As current events show, it is now more than ever before, imperative that we remember the Holocaust. There are some photos below from the British Army’s liberation of the Bergen-Belsen concentration camp in northern Germany. They are graphic, but I felt it was important that they be shared. I hope no offense is taken.
One of the pictures taken by the British Army as they liberated Bergen-Belsen on April 15, 1945
It was about 5pm on 15 April when the miracle actually happened: the first British tank rolled into the camp. We were liberated! No one will ever forget that day. We did not greet our liberators with shouts of joy. We were silent. Silent with incredulity and maybe just a a little suspicion that we might be dreaming.
~ Bergen-Belsen survivor, Anita Lasker-Wallfisch ~
A prisoner, too weak to move because of starvation, sits in agony.
A mass grave at Belsen. The man standing in the middle was Dr. Fritz Klein, the camp “doctor”. He was convicted of two counts of war crimes and executed in December of 1945
Here over an acre of ground lay dead and dying people. You could not see which was which…The Living lay with their heads against the corpses and around them moved the awful, ghostly procession of emancipated, aimless people, with nothing to do and no hope of life, unable to move out of your way, unable to look at the terrible sights around them…Babies had been born here, tiny wizened things that could not live…A mother, driven mad, screamed at a British sentry to give her milk for her child, and thrust the tiny mite into his arms, then ran off, crying terribly. He opened the bundle and found the baby had been dead for days.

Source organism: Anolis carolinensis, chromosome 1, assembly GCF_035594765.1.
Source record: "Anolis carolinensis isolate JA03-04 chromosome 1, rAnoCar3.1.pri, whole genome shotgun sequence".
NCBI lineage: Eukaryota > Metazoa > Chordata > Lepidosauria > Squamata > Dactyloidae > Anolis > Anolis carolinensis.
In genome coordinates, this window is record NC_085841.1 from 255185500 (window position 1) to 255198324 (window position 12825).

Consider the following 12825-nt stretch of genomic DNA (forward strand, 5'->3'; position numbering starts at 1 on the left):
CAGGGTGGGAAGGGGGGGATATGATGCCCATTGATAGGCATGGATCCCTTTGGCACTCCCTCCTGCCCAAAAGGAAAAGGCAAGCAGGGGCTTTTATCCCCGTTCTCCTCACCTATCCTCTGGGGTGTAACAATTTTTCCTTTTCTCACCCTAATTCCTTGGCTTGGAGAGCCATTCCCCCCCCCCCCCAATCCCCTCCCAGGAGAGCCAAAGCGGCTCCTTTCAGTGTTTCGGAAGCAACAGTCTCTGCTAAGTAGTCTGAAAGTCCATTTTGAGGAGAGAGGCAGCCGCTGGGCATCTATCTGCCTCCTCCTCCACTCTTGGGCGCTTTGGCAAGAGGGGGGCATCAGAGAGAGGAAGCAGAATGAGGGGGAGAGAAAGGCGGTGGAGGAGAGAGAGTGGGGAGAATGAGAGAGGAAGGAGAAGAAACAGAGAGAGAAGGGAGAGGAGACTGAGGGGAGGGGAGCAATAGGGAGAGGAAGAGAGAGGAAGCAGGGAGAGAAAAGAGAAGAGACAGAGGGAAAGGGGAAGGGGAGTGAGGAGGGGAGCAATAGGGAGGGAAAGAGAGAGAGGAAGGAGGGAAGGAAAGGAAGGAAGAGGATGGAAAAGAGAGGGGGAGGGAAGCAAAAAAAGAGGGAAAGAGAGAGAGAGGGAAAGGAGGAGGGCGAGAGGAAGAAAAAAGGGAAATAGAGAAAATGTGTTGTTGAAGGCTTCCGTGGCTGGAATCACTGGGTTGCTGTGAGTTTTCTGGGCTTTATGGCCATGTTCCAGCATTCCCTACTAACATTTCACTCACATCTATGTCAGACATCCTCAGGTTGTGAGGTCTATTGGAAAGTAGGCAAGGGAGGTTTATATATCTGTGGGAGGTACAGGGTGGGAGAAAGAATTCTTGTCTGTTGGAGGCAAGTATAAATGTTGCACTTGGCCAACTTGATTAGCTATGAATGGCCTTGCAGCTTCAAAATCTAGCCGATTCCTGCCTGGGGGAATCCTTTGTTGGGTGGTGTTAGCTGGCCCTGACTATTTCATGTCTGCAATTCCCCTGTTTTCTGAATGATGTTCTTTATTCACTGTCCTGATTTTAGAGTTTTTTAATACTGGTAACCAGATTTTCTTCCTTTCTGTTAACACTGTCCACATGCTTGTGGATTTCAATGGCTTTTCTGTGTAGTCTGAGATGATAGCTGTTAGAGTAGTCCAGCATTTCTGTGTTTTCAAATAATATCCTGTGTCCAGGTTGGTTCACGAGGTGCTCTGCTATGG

This day at Belsen was the most horrible of my life.
~ BBC radio broadcaster, Richard Dimbleby in an historic broadcast days after the liberation of the camp.~
Women inmates using boots from the dead (there’s a pile of them in the background) as fuel for their cooking fires.
But we went further on into the camp, and seen the corpses lying everywhere. You didn’t know whether they were living or dead. Most of them were dead. Some were trying to walk, some were stumbling, some on hands and knees, but in the lagers, the barbed wire around the huts, you could see that the doors were open. The stench coming out of them was fearsome.
They were lying in the doorways—tried to get down the stairs and fallen and just died on the spot. And it was just everywhere. Going into, more deeper, into the camp the stench got worse and the numbers of the dead—they were just impossible to know how many there were…Inside the camp itself, it was just unbelievable. You just couldn’t believe the numbers involved…
This was one of the things which struck me when I first went in, that the whole camp was so quiet and yet there were so many people there. You couldn’t hear anything, there was just no sound at all and yet there was some movement—those people who could walk or move—but just so quiet. You just couldn’t understand that all those people could be there and yet everything was so quiet…
It was just this oppressive haze over the camp, the smell, the starkness of the barbed wire fences, the dullness of the bare earth, the scattered bodies and these very dull, too, grey uniforms—those who had it—it was just so dull. The sun, yes the sun was shining, but they were just didn’t seem to make any life at all in that camp.
Everything seemed to be dead. The slowness of the movement of the people who could walk. Everything was just ghost-like and it was just so unbelievable that there were literally people living still there. There’s so much death apparent that the living, certainly, were in the minority.
~ British Soldier, Dick Williams ~
Women SS camp guards moving bodies to a mass grave.
A sign erected by the British Army at the entrance of the Bergen-Belsen concentration camp. May 29, 1945. © I AM (BU 6955), CC BY-NC-ND